Part 3: 33 Tips to Increase Innovation Capacity in your Library

Stephen Abram

Stephen Abram

September 26, 2017

Well, we’re finally at part three of this series. Here are my final ten tips and a bonus one. (Check out part one and part two here, in case you missed them.)

1. Understand the adoption curve

I love the adoption curve. It explains so much about why certain people are not as comfortable as others with innovation and change. Yet everyone (or nearly everyone) eventually (some estimates are that it takes 7–14 years—sigh) adapts to changes in our world. Basically, new innovations need to attract the use and attention of 15% of your target group before they break the overall inertia of the entire market. Bridging the chasm between the early adopters and the greater majority is a serious deal.

I have found that in the early phases of a new or innovative product the opinions of early adopters are most useful. As the product progresses though its lifecycle, the reactions and opinions of later adopters become increasingly important. Likewise, the opinions of folks who have a predilection to late adoption offer little substantive advice on transformational or leading edge technologies. We can easily track innovators through to early adopters and early-through-late majority in the adoption of Internet access and websites through libraries. Consider reading “Crossing the Chasm” by Geoffrey A. Moore.

2. Do research for yourself too

Set up alerts on your own hot issues and hot technologies. Your research skills are not just for your clients—use them to serve your own cause. Read the blogs in your field and have a trusted circle of bloggers who alert you to cool ideas, changes in our field and websites worth a look. Make sure to attend the keynotes and trends sessions at conferences, not just the core sessions in your area of expertise. Keep your mind open to the viral effects of these new information grapevines. Just look at the success of such technologies as RSS, blogs, Wikis, etc., achieved with little or no formal advertising, and now mutating into social ecologies. So many exciting things are happening.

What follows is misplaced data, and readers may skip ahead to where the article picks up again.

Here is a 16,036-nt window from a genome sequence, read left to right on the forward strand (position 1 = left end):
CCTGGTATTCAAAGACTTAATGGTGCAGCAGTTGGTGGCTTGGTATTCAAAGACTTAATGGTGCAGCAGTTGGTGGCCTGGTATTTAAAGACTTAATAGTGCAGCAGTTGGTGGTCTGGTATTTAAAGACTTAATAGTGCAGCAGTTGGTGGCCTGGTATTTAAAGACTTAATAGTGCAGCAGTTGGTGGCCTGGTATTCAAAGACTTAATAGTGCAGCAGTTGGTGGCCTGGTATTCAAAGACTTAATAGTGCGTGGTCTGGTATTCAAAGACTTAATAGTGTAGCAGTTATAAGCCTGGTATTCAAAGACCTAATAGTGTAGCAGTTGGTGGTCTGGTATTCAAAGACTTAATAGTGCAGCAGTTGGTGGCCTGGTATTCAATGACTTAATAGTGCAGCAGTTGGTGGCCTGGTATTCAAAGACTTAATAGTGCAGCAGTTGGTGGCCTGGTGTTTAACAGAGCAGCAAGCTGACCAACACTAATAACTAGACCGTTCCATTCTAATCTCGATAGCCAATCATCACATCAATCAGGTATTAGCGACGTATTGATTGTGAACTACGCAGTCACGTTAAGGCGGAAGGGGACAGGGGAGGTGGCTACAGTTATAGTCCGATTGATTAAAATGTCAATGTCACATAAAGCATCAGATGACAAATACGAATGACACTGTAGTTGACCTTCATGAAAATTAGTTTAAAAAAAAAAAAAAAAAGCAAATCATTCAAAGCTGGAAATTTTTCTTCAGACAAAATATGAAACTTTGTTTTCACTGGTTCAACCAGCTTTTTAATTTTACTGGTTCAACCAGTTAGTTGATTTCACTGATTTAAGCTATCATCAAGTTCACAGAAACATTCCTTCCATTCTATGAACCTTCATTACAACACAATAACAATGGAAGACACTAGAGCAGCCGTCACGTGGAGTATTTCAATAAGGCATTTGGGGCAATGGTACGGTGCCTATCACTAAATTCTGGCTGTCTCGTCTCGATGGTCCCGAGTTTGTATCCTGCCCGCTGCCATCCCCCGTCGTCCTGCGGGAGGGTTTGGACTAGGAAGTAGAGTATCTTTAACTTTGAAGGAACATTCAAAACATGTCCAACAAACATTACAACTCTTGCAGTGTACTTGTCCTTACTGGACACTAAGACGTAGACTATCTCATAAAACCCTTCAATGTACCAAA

3. Bring management on side first

Then add customers and users, BEFORE you launch. This is a truism in every book about innovation and product management. Yet it is shocking how often it’s ignored. Without your management on side—understanding your goals, intended impact, product and overall agenda—you risk failure. They are a key stakeholder and can certainly drive a stake through the heart of your project. Keep them in the loop, continuously.

4. Feedback is a gift